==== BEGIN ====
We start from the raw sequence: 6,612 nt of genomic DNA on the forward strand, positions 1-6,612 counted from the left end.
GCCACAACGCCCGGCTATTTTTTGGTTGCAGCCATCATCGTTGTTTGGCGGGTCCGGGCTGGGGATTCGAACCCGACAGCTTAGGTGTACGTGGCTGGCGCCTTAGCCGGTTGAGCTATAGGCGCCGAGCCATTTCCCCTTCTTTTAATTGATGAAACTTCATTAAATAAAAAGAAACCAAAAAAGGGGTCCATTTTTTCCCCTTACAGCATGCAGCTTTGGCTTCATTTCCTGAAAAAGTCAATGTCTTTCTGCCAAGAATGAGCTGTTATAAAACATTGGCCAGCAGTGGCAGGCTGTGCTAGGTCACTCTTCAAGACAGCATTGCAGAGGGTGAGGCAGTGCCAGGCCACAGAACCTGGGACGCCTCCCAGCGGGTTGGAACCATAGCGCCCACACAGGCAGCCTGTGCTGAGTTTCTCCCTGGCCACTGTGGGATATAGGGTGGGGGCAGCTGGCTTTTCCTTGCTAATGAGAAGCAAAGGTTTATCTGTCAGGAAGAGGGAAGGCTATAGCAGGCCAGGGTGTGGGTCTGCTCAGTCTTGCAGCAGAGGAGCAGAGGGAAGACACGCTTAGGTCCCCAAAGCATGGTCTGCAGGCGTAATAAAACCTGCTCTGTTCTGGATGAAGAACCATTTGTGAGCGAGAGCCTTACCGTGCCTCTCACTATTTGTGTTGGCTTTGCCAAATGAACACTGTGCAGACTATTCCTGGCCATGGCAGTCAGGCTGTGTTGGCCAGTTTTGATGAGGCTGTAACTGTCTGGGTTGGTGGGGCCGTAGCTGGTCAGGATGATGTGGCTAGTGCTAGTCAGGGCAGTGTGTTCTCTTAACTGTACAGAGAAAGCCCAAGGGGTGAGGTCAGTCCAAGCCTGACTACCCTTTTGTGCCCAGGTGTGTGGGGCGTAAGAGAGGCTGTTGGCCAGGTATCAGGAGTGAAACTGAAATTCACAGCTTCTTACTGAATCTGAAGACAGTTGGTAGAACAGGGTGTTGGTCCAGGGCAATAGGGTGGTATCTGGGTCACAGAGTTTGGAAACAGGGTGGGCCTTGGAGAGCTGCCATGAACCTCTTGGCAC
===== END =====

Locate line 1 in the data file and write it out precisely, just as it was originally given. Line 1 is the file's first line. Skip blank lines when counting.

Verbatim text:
We start from the raw sequence: 6,612 nt of genomic DNA on the forward strand, positions 1-6,612 counted from the left end.